Reentry

Nearly one-third of working-age Americans has a criminal record. Even without a trial or “guilty” charge, a record of arrest or other involvement with the justice system dramatically limits future job, housing, civic engagement, and lifetime earnings prospects. Reflecting a criminal justice system that fails to correct, and a lack of public trust in that system, reentering citizens face a lifetime of punishment and exile, and are prevented from fully re-joining their communities. Rather than defining community members by the worst mistake they’ve ever made, we must provide these individuals the tools they need to be successful after release. Comprehensive reentry programs should include case management, connections to housing and work training, temporary assistance for basic needs like food and transportation, and a seamless continuum of mental health and substance use treatments. All of these elements should begin prior to release and continue, as needed, afterward. To do less is to guarantee failure.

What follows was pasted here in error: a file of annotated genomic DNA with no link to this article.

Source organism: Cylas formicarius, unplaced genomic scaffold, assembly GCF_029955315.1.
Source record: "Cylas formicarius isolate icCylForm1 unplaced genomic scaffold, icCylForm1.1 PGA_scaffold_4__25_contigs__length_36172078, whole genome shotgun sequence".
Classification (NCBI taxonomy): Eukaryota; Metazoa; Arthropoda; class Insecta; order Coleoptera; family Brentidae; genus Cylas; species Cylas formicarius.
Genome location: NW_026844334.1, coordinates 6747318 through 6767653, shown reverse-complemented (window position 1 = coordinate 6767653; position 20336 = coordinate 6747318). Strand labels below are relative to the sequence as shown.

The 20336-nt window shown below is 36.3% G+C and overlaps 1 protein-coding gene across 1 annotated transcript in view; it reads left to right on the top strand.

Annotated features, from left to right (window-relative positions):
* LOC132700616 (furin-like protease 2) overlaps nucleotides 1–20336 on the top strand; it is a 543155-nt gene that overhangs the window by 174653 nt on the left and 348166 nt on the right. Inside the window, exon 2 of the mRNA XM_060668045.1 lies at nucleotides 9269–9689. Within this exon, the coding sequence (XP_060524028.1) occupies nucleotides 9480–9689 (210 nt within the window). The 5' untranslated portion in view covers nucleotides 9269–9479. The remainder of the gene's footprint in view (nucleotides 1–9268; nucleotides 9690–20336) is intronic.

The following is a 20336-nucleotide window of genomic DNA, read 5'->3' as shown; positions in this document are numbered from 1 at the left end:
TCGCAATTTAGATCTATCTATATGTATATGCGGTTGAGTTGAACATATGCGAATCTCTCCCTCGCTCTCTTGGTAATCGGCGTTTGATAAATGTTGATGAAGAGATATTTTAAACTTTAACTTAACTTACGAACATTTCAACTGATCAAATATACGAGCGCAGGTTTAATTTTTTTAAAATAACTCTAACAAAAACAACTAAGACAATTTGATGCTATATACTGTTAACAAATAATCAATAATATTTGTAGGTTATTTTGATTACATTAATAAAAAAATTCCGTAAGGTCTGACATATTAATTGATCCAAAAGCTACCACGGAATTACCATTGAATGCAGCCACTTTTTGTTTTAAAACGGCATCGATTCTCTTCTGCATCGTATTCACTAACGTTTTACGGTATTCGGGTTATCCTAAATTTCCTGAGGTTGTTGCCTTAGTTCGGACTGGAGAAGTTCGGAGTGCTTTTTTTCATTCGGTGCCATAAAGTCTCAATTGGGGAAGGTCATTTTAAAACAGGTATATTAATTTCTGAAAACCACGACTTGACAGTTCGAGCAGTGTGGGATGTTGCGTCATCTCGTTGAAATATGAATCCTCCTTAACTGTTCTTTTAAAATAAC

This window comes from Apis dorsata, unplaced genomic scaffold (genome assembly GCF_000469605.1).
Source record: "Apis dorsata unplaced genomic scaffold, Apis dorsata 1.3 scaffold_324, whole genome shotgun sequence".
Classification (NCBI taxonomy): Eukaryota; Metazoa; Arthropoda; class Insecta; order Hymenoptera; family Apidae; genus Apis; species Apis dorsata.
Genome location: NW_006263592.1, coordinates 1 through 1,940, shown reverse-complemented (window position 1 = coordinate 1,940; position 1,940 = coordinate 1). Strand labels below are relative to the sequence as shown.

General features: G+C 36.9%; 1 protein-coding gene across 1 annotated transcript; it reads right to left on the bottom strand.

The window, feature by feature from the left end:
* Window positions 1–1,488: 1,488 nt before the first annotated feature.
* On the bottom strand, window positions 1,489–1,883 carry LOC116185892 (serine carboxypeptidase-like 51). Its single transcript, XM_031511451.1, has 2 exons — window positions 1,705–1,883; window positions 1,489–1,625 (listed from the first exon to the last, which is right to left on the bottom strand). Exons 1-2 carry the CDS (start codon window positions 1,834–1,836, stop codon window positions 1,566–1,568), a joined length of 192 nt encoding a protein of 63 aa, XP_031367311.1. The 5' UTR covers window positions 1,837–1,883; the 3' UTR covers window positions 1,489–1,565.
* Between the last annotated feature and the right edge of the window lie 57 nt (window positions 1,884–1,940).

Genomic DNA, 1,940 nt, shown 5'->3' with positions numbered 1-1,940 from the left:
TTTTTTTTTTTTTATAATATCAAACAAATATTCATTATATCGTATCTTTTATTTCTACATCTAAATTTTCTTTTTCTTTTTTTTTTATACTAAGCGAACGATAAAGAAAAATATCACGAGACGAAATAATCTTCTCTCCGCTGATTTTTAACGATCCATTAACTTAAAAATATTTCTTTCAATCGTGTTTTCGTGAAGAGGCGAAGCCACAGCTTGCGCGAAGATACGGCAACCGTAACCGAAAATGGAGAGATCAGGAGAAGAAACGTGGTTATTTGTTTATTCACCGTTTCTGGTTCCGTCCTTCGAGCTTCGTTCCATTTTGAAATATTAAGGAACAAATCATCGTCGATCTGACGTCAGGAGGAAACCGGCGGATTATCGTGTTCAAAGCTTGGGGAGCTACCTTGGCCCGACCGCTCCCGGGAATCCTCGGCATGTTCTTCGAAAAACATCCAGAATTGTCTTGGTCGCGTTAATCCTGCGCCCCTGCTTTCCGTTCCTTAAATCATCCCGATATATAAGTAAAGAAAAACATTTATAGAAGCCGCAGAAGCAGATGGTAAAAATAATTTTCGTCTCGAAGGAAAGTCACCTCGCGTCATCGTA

Policies facilitating the transition back to society post-incarceration can improve reentry outcomes. Education and job training, and connections to employment, housing, medical care, and other supports, have demonstrated success.

Our Priorities:

  • Successful reentry is often measured by recidivism, which tracks whether someone is re-arrested or sentenced for a new crime following their retuIncrease access to affordable, supportive housing, and eliminate release to homelessness
  • Remove barriers to employment, education, and vocational training
  • Ensure continuity of health care
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